There have been many other attacks involving Pit bulls that have not been reported in this county.

  4. Break stick for Pit bull type dogs

    February 27, 2020 at 2:07 pm

    As mentioned in of the comments here, the attacking dog was a Pit bull mixed a lab, High courts around the country have stated in multiple cases that any ordinary person can identify a Pit bull type dog, if it looks like one it has the dangerous potential of one. Yes, this is sadnbut it’s the reality.
    Consider this, Pit bull Rescue Central recommends all Pit bull type dog owners to carry a breakstick in case their dog attacks, this is a plastic device to insert in the Pit bull type dog jaws to free its victim/pray. Is this the kind of animal you want in your community?
    The Ace hardware attacking Pit bull mix had attacked before, this made for an unsafe community.
    Pit bulls and their mixes are banned in about 30 States in this country, California fell to the Pit bull lobby to have a preemption so Pit bulls cannot be banned in any Californian community. This will happen more, compared to Denver, CO which has had a ban for 30 years and has kept their residents safe.
    Californians are screwed.

  5. Suzan Clark

    February 27, 2020 at 4:51 am

    Dogs Bite is citable and accurate. Anyone that says otherwise no doubt owns a mauler.
    Despite insistence by many pit bull owners that their dogs never would bite, the breed often surprises them. Too often.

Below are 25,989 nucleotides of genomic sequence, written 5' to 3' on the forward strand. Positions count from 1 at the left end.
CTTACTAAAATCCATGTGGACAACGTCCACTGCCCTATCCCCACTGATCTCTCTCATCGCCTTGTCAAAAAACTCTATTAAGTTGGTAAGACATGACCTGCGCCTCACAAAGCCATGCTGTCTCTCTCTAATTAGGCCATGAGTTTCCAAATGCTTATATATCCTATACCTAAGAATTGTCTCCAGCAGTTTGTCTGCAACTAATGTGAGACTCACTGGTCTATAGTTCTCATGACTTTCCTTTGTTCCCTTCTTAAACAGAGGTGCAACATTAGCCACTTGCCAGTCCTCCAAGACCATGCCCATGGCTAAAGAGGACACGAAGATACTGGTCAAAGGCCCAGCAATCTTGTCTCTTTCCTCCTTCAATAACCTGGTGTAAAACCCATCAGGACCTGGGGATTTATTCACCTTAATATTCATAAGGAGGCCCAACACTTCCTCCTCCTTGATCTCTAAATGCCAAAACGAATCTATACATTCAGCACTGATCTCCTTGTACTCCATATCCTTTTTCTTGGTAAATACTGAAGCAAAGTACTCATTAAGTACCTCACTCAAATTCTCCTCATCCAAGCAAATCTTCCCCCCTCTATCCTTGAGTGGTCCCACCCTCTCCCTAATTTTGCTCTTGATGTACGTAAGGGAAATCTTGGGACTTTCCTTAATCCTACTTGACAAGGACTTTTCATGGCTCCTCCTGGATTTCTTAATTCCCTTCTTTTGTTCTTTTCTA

“If you have 100 drugs that treat high blood pressure, and one of those drugs caused half the deaths, it would be taken off the market,” -Benjamin Van Raalte, plastic & reconstructive surgeon at Iowa Plastic Surgery.
    “Dr. Benjamin Van Raalte is board-certified by the American Board of Plastic Surgery”

  6. JayMac

    February 26, 2020 at 12:24 pm

    Dogsbite has never been challenged successfully. Its stats stand up which is why US courts have cited it in court rulings. The pit bull lobby hates facts about pit bulls because they destroy their PR push to make pit bulls acceptable as pets. The scientific, medical and factual evidence of the risks and dangers of pit bulls is overwhelming. The so called “respected commentators” mentioned are all from the pro pit bull lobby which continues to deny the evidence of the reality of the menace of pit bulls.

  7. Roger Gibson

    February 26, 2020 at 10:53 am

    The dog was a pit mix. Look at the video; the coat color is not found in Labradors. https://kion546.com/news/santa-cruz-county/2020/01/26/man-attacked-by-dog-in-santa-cruz-ace-hardware/?fbclid=IwAR2aQd8ODkXQ5dZBTd4KBxCXy1NernGrmMyMECuBW9a6KBN5JijTTPLaFt8.